Z acquires stock of Y solely for shares of Z voting stock. Although Z did acquire Y in a “B” reorganization, the substance of Y's acquisition of X is that it was a triangular “B” reorganization. In other words, the ruling concludes that the transaction should be viewed as if Y acquired X, not for shares of Y voting stock, but rather, for shares of Z voting stock, while Z was in control of Y.
Rev. Ru. 73-233
Disproportionate Exchanges in a Reorg

Majority shareholder gives up part of his interest to minority shareholders to get them to agree to the reorg. If Majority goes from 60 to 50 and 2 minorities each go from 20 to 25, Majority treated as getting 60 and then exchanging 10 with the minorities for their affirmative vote (minorities have 1001).
Rev. Rul. 73-427
"Squeeze Out" Merger

P buys 97.9% of Target's stock for cash, get's remaining 2.1% through putative triangular "B" reorg with P's sub, S. IRS ignores S, treats P as if it acquired T stock for cash and P stock. No gain/loss to P under 1032; gain/loss to the minority shareholders under 1001/1002. (Compare with 67-448)
Rev. Rul. 67-448
Reverse Triangular Merger Was, in Substance, a B Reorganization

P, issues its voting stock to its new sub. S, and S immediately merges into unrelated corp. Y, so that Y's shareholders receive shares of P and P receives 80% or more of Y's shares, transaction qualifies as “B” reorg. (Compare with 73-427)
Rev. Rul. 74-503

(Revoked and under study)
Section 351/1032 Overlap “Zero Basis” Problem

Treasury stock has a zero basis to the corporation because it was no different than its previously unissued stock.

Rev. Rul. 2006-2 revoked and said the zero basis issue is under study.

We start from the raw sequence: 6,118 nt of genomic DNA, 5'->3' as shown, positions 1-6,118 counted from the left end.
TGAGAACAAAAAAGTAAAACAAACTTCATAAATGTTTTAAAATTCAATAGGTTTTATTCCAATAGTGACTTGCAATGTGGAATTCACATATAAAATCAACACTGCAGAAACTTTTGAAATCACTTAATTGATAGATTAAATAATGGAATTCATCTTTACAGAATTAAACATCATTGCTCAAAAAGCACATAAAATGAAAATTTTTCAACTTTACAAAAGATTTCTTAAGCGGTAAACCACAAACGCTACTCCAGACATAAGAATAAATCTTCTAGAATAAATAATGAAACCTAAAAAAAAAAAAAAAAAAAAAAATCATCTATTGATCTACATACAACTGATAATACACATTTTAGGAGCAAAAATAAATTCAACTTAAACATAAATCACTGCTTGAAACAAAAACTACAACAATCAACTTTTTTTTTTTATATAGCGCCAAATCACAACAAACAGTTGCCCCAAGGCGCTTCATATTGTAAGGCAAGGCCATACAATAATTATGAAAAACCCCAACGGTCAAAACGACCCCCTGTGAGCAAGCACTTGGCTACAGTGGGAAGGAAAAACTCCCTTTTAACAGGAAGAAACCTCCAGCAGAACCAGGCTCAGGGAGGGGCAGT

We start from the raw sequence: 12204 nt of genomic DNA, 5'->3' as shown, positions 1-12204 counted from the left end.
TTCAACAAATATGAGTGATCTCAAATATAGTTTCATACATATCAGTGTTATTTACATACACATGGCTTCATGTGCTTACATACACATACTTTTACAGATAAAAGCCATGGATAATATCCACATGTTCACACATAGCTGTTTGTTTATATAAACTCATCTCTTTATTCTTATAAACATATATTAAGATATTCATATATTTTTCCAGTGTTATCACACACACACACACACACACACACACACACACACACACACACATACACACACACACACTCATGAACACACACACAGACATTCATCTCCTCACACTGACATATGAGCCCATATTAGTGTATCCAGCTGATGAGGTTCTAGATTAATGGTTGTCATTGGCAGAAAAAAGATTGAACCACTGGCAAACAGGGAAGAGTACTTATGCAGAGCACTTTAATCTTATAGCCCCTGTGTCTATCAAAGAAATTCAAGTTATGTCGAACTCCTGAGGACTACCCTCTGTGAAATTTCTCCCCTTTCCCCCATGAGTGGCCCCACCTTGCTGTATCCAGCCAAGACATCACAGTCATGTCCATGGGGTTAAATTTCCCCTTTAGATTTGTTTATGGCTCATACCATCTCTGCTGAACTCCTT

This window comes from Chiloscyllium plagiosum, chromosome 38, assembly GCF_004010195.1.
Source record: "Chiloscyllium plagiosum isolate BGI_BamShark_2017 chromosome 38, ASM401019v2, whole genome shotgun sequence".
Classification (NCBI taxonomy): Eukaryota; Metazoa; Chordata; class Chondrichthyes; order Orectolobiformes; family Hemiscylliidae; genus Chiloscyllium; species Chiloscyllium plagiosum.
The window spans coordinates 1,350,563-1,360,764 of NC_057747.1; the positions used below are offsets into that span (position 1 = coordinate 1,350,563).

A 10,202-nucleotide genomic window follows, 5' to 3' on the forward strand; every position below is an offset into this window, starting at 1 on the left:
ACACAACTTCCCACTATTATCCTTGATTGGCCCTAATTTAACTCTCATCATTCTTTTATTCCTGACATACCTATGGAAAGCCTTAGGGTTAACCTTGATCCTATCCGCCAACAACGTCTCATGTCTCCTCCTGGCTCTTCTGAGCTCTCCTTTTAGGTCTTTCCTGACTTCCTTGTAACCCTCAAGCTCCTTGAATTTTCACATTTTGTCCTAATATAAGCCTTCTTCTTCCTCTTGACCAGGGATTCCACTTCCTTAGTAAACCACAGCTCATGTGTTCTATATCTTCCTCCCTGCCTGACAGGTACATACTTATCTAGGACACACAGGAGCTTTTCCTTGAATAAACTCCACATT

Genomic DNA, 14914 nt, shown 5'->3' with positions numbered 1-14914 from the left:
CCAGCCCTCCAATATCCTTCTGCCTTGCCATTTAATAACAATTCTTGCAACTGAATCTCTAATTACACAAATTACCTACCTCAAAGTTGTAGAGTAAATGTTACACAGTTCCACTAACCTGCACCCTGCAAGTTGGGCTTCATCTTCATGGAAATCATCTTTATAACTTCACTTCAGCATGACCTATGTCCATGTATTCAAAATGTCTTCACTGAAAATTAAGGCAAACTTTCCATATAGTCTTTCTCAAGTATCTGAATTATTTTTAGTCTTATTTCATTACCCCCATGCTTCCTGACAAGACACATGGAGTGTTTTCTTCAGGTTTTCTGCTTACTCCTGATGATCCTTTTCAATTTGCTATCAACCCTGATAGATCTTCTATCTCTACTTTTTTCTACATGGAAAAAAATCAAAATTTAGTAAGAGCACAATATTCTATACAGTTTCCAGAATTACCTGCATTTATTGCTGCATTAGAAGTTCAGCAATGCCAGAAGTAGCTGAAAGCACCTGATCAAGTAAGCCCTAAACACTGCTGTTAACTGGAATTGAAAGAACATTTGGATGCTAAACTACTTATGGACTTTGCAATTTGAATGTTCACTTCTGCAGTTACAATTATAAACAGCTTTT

Rev. Rul. 74-544
332 Does Not Apply to Partial Liquidation

Transaction in which parent corp. ceased operations, sold all operating assets to unrelated party for cash and within 12 months after adoption of plan, paid its liabilities and distributed cash from sale to its shareholders in exchange for all but nominal amount of parent's stock doesn't as a 332 qualify since immediately thereafter wholly owned sub was liquidated into parent which continued operating sub business.
Rev. Rul. 74-573
When Sub Deals Directly with Shareholder, IRS Will Sometimes Recast as if Sub Dealt Directly with Parent and then Parent Deals Directly with Shareholder

Domestic parent redeems individual shareholder in exchange for shares of wholly owned foreign subsidiary. Foreign sub then redeemed shareholder for cash. IRS said transaction must be treated as though Sub made cash distribution to Parent (taxable as dividend) in exchange for part of its stock held by Parent and then as cash redemption by Parent of shares held by individual.
Rev. Rul. 74-605
Upstream Sale is not a 304.

Under the constructive ownership rules (see 318), a corporation cannot be treated as owning its own stock. Similarly, a corporation cannot be treated as owning its parent's stock since it would then be treated as owning its own stock. Thus, where X owns all the stock of Y, Y owns all the stock of Z, and Z owns all the stock of S, the brother-sister redemption rules do not apply to Y's purchase of S stock held by Z. The Code Sec. 304 brother-sister redemption rules would apply only if Z (the seller) controlled both Y (the acquiring corporation) and S (the issuing corporation). Since Z is not treated as owning the Y stock, Z is not in control of Y, with the result that the brother-sister redemption rules do not apply.
Rev. Rul. 76-385